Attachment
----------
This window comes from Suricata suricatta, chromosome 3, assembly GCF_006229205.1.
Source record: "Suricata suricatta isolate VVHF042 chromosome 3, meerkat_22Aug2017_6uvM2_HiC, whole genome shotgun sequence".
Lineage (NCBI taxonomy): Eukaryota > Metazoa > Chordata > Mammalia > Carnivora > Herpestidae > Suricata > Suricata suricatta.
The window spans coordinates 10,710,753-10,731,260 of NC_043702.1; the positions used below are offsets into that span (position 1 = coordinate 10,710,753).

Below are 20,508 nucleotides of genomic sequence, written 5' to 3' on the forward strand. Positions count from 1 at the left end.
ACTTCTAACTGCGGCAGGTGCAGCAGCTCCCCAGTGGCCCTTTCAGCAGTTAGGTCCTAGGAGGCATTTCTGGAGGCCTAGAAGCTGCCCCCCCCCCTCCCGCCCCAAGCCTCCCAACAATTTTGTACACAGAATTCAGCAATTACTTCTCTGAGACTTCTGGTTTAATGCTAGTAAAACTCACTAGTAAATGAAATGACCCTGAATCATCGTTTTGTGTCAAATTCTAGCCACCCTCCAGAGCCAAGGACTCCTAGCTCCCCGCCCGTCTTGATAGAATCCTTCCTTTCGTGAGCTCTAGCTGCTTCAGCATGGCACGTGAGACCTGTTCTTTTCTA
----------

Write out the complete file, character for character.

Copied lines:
This window comes from Suricata suricatta, chromosome 3, assembly GCF_006229205.1.
Source record: "Suricata suricatta isolate VVHF042 chromosome 3, meerkat_22Aug2017_6uvM2_HiC, whole genome shotgun sequence".
Lineage (NCBI taxonomy): Eukaryota > Metazoa > Chordata > Mammalia > Carnivora > Herpestidae > Suricata > Suricata suricatta.
The window spans coordinates 10,710,753-10,731,260 of NC_043702.1; the positions used below are offsets into that span (position 1 = coordinate 10,710,753).

Below are 20,508 nucleotides of genomic sequence, written 5' to 3' on the forward strand. Positions count from 1 at the left end.
ACTTCTAACTGCGGCAGGTGCAGCAGCTCCCCAGTGGCCCTTTCAGCAGTTAGGTCCTAGGAGGCATTTCTGGAGGCCTAGAAGCTGCCCCCCCCCCTCCCGCCCCAAGCCTCCCAACAATTTTGTACACAGAATTCAGCAATTACTTCTCTGAGACTTCTGGTTTAATGCTAGTAAAACTCACTAGTAAATGAAATGACCCTGAATCATCGTTTTGTGTCAAATTCTAGCCACCCTCCAGAGCCAAGGACTCCTAGCTCCCCGCCCGTCTTGATAGAATCCTTCCTTTCGTGAGCTCTAGCTGCTTCAGCATGGCACGTGAGACCTGTTCTTTTCTA